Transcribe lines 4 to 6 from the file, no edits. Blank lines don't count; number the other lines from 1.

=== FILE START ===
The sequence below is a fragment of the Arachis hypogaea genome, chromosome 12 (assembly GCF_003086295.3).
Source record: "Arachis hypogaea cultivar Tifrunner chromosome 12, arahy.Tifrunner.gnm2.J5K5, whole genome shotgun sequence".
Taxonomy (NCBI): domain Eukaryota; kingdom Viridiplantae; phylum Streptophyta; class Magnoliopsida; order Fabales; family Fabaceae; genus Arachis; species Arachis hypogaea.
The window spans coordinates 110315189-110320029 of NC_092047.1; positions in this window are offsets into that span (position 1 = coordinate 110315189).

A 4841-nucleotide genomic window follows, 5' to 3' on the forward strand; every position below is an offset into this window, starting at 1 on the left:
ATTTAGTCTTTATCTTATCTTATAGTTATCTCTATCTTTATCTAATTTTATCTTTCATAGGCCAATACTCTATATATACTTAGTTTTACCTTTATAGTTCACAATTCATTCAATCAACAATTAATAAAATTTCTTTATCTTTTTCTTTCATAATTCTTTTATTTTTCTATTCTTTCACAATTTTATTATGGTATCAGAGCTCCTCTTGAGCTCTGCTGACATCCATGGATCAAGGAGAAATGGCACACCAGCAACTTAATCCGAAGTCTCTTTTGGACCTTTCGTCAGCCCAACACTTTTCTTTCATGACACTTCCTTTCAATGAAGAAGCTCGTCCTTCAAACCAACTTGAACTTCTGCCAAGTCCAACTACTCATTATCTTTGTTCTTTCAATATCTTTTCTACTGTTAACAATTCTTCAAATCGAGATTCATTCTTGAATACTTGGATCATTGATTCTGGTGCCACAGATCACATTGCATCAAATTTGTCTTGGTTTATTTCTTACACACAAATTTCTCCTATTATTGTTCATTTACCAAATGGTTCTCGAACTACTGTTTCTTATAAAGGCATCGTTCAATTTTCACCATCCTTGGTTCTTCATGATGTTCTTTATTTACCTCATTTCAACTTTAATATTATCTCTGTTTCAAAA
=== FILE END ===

The window spans coordinates 110315189-110320029 of NC_092047.1; positions in this window are offsets into that span (position 1 = coordinate 110315189).

A 4841-nucleotide genomic window follows, 5' to 3' on the forward strand; every position below is an offset into this window, starting at 1 on the left:
ATTTAGTCTTTATCTTATCTTATAGTTATCTCTATCTTTATCTAATTTTATCTTTCATAGGCCAATACTCTATATATACTTAGTTTTACCTTTATAGTTCACAATTCATTCAATCAACAATTAATAAAATTTCTTTATCTTTTTCTTTCATAATTCTTTTATTTTTCTATTCTTTCACAATTTTATTATGGTATCAGAGCTCCTCTTGAGCTCTGCTGACATCCATGGATCAAGGAGAAATGGCACACCAGCAACTTAATCCGAAGTCTCTTTTGGACCTTTCGTCAGCCCAACACTTTTCTTTCATGACACTTCCTTTCAATGAAGAAGCTCGTCCTTCAAACCAACTTGAACTTCTGCCAAGTCCAACTACTCATTATCTTTGTTCTTTCAATATCTTTTCTACTGTTAACAATTCTTCAAATCGAGATTCATTCTTGAATACTTGGATCATTGATTCTGGTGCCACAGATCACATTGCATCAAATTTGTCTTGGTTTATTTCTTACACACAAATTTCTCCTATTATTGTTCATTTACCAAATGGTTCTCGAACTACTGTTTCTTATAAAGGCATCGTTCAATTTTCACCATCCTTGGTTCTTCATGATGTTCTTTATTTACCTCATTTCAACTTTAATATTATCTCTGTTTCAAAA